Commercial driver and road test engagement
Provide feedback on initiatives to improve training and oversight of the commercial truck and bus industry and driver road test services.
Engagement status: Survey open until July 27, 2018
Ministry responsible: Transportation
Safety on Alberta roads is a top priority. We’re exploring 3 initiatives to strengthen the training, testing and oversight of all drivers, particularly those in the commercial trucking industry:
- mandatory entry level training for commercial truck and bus drivers
- pre-entry requirements for new commercial carriers
- modifying the road test model for all driver's licence classes
We’re asking for your feedback to help inform the development of all 3 initiatives.
Mandatory training for commercial drivers
Alberta is considering introducing a mandatory entry level training (MELT) program for drivers who want to get a Class 1 (tractor-trailer) or Class 2 (bus) professional licence.
- Currently, Alberta does not have regulated training requirements for Class 1 or 2 licenses.
- Following Ontario's lead, jurisdictions across Canada are considering MELT programs.
- Feedback will help inform the new requirements and refine the curriculum.
Fact sheet: Mandatory Entry Level Training (PDF, 22 KB)
Requirements for new commercial carriers
Alberta is exploring options to require new commercial carriers to prove their compliance with national standards before receiving safety certification.
- Currently, Alberta is the only jurisdiction in Canada to offer a temporary certificate, giving new companies a 60-day period to prove their compliance.
- By removing the temporary certificate, new trucking companies will have to demonstrate they have comprehensive knowledge of federal and provincial regulations before they begin operations.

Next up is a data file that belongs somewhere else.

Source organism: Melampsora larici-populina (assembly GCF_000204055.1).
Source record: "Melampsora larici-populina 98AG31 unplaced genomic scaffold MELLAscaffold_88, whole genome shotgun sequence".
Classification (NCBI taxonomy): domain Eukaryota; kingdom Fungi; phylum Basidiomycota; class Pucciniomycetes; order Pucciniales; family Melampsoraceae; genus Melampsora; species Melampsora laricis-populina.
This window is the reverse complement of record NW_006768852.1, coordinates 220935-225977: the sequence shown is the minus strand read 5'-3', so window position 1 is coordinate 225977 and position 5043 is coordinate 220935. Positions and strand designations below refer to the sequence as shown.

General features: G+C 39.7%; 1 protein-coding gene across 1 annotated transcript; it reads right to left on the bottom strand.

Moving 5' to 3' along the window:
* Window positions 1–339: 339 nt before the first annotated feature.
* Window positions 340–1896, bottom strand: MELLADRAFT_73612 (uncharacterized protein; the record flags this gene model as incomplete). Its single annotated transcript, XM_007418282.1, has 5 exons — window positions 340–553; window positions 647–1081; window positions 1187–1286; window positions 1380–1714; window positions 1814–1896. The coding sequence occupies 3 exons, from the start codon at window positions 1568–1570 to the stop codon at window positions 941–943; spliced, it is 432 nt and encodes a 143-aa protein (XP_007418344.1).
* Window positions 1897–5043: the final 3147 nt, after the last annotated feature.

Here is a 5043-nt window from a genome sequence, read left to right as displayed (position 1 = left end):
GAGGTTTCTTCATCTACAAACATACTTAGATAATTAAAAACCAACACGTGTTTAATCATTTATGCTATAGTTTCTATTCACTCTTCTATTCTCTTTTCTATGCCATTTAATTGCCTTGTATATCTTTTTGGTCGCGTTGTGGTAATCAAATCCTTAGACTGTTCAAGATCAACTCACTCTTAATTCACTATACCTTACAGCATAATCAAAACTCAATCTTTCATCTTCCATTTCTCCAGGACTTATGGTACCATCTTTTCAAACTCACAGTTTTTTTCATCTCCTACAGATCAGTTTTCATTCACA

- Feedback will identify possible barriers for smaller carriers and inform new requirements.
Fact sheet: Carrier pre-entry process (PDF, 28 KB)
Driver examiner road test model
Alberta is exploring ways to improve the road test model for all classes of drivers, including the possibility of restoring driver examiners as government employees.
- Currently, Alberta is the only jurisdiction in Canada with a fully privatized road test model and has the highest road test fees in the country.
- Issues such as inconsistent fees, poor service and unprofessional behaviour were identified in a 2016 independent report (PDF, 526 KB).
- Modifications will aim to improve service, particularly in rural Alberta.
- Feedback will help define appropriate test fees and determine the best model to improve service.
Fact sheet: Driver examiner road test model (PDF, 30 KB)
Stakeholders in the trucking industry, registry agents, driver training facilities and driver examiners will be consulted to help refine requirements and to identify unnecessary barriers and opportunities for improvements.
You can provide feedback on the various options by filling out the survey by July 27.
Your feedback will be used to inform the development of the new initiatives. We expect to implement any changes by early 2019.
Better-trained drivers keep roads safe (July 10, 2018)